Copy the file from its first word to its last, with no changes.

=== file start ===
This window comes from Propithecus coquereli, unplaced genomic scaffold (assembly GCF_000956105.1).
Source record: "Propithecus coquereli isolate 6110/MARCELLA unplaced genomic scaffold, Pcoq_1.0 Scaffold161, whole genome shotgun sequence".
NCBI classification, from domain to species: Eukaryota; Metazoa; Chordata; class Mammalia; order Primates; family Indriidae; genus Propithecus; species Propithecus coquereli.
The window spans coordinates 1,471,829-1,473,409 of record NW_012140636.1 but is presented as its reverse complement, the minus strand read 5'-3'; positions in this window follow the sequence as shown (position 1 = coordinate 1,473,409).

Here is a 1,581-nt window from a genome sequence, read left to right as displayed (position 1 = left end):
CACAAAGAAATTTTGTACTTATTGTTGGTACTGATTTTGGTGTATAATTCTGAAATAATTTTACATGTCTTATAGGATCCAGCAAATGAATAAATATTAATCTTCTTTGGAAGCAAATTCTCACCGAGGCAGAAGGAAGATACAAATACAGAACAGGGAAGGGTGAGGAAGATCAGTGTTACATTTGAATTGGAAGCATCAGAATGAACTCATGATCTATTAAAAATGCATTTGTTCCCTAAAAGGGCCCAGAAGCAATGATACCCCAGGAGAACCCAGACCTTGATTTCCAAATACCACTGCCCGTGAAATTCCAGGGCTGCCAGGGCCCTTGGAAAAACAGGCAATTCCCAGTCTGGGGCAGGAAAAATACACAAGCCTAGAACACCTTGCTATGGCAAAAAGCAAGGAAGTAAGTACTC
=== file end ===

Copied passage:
This window comes from Propithecus coquereli, unplaced genomic scaffold (assembly GCF_000956105.1).
Source record: "Propithecus coquereli isolate 6110/MARCELLA unplaced genomic scaffold, Pcoq_1.0 Scaffold161, whole genome shotgun sequence".
NCBI classification, from domain to species: Eukaryota; Metazoa; Chordata; class Mammalia; order Primates; family Indriidae; genus Propithecus; species Propithecus coquereli.
The window spans coordinates 1,471,829-1,473,409 of record NW_012140636.1 but is presented as its reverse complement, the minus strand read 5'-3'; positions in this window follow the sequence as shown (position 1 = coordinate 1,473,409).

Here is a 1,581-nt window from a genome sequence, read left to right as displayed (position 1 = left end):
CACAAAGAAATTTTGTACTTATTGTTGGTACTGATTTTGGTGTATAATTCTGAAATAATTTTACATGTCTTATAGGATCCAGCAAATGAATAAATATTAATCTTCTTTGGAAGCAAATTCTCACCGAGGCAGAAGGAAGATACAAATACAGAACAGGGAAGGGTGAGGAAGATCAGTGTTACATTTGAATTGGAAGCATCAGAATGAACTCATGATCTATTAAAAATGCATTTGTTCCCTAAAAGGGCCCAGAAGCAATGATACCCCAGGAGAACCCAGACCTTGATTTCCAAATACCACTGCCCGTGAAATTCCAGGGCTGCCAGGGCCCTTGGAAAAACAGGCAATTCCCAGTCTGGGGCAGGAAAAATACACAAGCCTAGAACACCTTGCTATGGCAAAAAGCAAGGAAGTAAGTACTC